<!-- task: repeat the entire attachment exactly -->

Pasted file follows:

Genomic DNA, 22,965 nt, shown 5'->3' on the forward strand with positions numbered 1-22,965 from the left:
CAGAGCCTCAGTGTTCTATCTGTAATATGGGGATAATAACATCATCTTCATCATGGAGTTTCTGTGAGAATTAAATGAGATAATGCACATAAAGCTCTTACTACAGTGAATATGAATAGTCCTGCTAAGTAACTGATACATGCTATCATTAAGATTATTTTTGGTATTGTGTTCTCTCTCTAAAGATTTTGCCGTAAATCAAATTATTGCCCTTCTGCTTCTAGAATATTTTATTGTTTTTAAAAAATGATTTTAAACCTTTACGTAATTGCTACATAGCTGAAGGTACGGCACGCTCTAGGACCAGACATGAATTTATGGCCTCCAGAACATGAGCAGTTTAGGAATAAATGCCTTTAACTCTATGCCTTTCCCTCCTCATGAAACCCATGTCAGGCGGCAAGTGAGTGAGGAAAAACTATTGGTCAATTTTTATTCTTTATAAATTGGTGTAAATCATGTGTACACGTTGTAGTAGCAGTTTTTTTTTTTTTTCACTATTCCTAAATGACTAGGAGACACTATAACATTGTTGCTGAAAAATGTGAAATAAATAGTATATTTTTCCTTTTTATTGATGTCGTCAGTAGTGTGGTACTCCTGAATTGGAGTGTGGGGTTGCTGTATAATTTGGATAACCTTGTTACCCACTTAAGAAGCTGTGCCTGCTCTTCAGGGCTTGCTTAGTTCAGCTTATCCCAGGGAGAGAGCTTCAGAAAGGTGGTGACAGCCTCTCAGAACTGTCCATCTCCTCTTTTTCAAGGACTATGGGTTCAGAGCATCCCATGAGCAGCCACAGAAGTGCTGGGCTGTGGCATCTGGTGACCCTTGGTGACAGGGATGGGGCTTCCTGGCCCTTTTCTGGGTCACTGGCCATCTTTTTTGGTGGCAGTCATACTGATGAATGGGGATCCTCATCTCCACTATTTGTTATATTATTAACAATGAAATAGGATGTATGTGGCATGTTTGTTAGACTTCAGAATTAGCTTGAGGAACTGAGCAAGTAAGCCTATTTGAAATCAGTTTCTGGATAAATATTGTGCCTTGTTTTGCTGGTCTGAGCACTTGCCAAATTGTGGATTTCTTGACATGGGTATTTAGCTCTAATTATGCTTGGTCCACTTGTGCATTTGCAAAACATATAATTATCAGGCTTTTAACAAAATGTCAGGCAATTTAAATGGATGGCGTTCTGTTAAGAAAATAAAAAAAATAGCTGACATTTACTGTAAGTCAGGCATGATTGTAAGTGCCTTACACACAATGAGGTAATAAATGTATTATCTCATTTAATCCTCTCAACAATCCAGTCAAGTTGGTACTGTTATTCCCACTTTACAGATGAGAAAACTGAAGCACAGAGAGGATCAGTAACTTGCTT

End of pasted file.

Genomic DNA, 22,965 nt, shown 5'->3' on the forward strand with positions numbered 1-22,965 from the left:
CAGAGCCTCAGTGTTCTATCTGTAATATGGGGATAATAACATCATCTTCATCATGGAGTTTCTGTGAGAATTAAATGAGATAATGCACATAAAGCTCTTACTACAGTGAATATGAATAGTCCTGCTAAGTAACTGATACATGCTATCATTAAGATTATTTTTGGTATTGTGTTCTCTCTCTAAAGATTTTGCCGTAAATCAAATTATTGCCCTTCTGCTTCTAGAATATTTTATTGTTTTTAAAAAATGATTTTAAACCTTTACGTAATTGCTACATAGCTGAAGGTACGGCACGCTCTAGGACCAGACATGAATTTATGGCCTCCAGAACATGAGCAGTTTAGGAATAAATGCCTTTAACTCTATGCCTTTCCCTCCTCATGAAACCCATGTCAGGCGGCAAGTGAGTGAGGAAAAACTATTGGTCAATTTTTATTCTTTATAAATTGGTGTAAATCATGTGTACACGTTGTAGTAGCAGTTTTTTTTTTTTTTCACTATTCCTAAATGACTAGGAGACACTATAACATTGTTGCTGAAAAATGTGAAATAAATAGTATATTTTTCCTTTTTATTGATGTCGTCAGTAGTGTGGTACTCCTGAATTGGAGTGTGGGGTTGCTGTATAATTTGGATAACCTTGTTACCCACTTAAGAAGCTGTGCCTGCTCTTCAGGGCTTGCTTAGTTCAGCTTATCCCAGGGAGAGAGCTTCAGAAAGGTGGTGACAGCCTCTCAGAACTGTCCATCTCCTCTTTTTCAAGGACTATGGGTTCAGAGCATCCCATGAGCAGCCACAGAAGTGCTGGGCTGTGGCATCTGGTGACCCTTGGTGACAGGGATGGGGCTTCCTGGCCCTTTTCTGGGTCACTGGCCATCTTTTTTGGTGGCAGTCATACTGATGAATGGGGATCCTCATCTCCACTATTTGTTATATTATTAACAATGAAATAGGATGTATGTGGCATGTTTGTTAGACTTCAGAATTAGCTTGAGGAACTGAGCAAGTAAGCCTATTTGAAATCAGTTTCTGGATAAATATTGTGCCTTGTTTTGCTGGTCTGAGCACTTGCCAAATTGTGGATTTCTTGACATGGGTATTTAGCTCTAATTATGCTTGGTCCACTTGTGCATTTGCAAAACATATAATTATCAGGCTTTTAACAAAATGTCAGGCAATTTAAATGGATGGCGTTCTGTTAAGAAAATAAAAAAAATAGCTGACATTTACTGTAAGTCAGGCATGATTGTAAGTGCCTTACACACAATGAGGTAATAAATGTATTATCTCATTTAATCCTCTCAACAATCCAGTCAAGTTGGTACTGTTATTCCCACTTTACAGATGAGAAAACTGAAGCACAGAGAGGATCAGTAACTTGCTT